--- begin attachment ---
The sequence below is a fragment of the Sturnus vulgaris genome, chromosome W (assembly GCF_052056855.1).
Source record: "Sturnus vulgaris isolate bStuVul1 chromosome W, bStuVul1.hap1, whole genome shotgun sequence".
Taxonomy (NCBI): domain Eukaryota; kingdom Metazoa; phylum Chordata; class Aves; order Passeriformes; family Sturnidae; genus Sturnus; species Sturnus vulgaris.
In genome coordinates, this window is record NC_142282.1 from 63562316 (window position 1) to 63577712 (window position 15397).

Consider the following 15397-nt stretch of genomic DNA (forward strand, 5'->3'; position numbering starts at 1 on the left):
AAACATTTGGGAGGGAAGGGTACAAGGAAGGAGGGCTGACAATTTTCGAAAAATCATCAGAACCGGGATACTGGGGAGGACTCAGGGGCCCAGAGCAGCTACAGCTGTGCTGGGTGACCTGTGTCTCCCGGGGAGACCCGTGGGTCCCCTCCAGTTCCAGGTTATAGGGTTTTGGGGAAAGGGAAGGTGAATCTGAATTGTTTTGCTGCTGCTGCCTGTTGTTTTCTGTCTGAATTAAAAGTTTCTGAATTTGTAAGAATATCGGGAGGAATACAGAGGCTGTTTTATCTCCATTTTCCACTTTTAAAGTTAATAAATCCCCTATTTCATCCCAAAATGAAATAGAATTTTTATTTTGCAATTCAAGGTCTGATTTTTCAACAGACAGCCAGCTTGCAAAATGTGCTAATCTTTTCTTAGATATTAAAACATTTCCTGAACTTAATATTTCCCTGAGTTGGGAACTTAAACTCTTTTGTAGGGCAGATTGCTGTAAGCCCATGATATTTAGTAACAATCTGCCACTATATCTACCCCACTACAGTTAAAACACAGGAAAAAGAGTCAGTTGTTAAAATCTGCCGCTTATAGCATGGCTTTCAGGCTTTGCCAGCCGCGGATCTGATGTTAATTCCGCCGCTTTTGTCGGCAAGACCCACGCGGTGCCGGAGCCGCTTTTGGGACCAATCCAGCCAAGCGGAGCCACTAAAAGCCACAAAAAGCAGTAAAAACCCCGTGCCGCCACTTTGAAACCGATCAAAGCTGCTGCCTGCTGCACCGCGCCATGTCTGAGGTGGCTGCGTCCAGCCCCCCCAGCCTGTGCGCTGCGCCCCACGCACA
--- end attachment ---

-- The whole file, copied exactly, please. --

The sequence below is a fragment of the Sturnus vulgaris genome, chromosome W (assembly GCF_052056855.1).
Source record: "Sturnus vulgaris isolate bStuVul1 chromosome W, bStuVul1.hap1, whole genome shotgun sequence".
Taxonomy (NCBI): domain Eukaryota; kingdom Metazoa; phylum Chordata; class Aves; order Passeriformes; family Sturnidae; genus Sturnus; species Sturnus vulgaris.
In genome coordinates, this window is record NC_142282.1 from 63562316 (window position 1) to 63577712 (window position 15397).

Consider the following 15397-nt stretch of genomic DNA (forward strand, 5'->3'; position numbering starts at 1 on the left):
AAACATTTGGGAGGGAAGGGTACAAGGAAGGAGGGCTGACAATTTTCGAAAAATCATCAGAACCGGGATACTGGGGAGGACTCAGGGGCCCAGAGCAGCTACAGCTGTGCTGGGTGACCTGTGTCTCCCGGGGAGACCCGTGGGTCCCCTCCAGTTCCAGGTTATAGGGTTTTGGGGAAAGGGAAGGTGAATCTGAATTGTTTTGCTGCTGCTGCCTGTTGTTTTCTGTCTGAATTAAAAGTTTCTGAATTTGTAAGAATATCGGGAGGAATACAGAGGCTGTTTTATCTCCATTTTCCACTTTTAAAGTTAATAAATCCCCTATTTCATCCCAAAATGAAATAGAATTTTTATTTTGCAATTCAAGGTCTGATTTTTCAACAGACAGCCAGCTTGCAAAATGTGCTAATCTTTTCTTAGATATTAAAACATTTCCTGAACTTAATATTTCCCTGAGTTGGGAACTTAAACTCTTTTGTAGGGCAGATTGCTGTAAGCCCATGATATTTAGTAACAATCTGCCACTATATCTACCCCACTACAGTTAAAACACAGGAAAAAGAGTCAGTTGTTAAAATCTGCCGCTTATAGCATGGCTTTCAGGCTTTGCCAGCCGCGGATCTGATGTTAATTCCGCCGCTTTTGTCGGCAAGACCCACGCGGTGCCGGAGCCGCTTTTGGGACCAATCCAGCCAAGCGGAGCCACTAAAAGCCACAAAAAGCAGTAAAAACCCCGTGCCGCCACTTTGAAACCGATCAAAGCTGCTGCCTGCTGCACCGCGCCATGTCTGAGGTGGCTGCGTCCAGCCCCCCCAGCCTGTGCGCTGCGCCCCACGCACA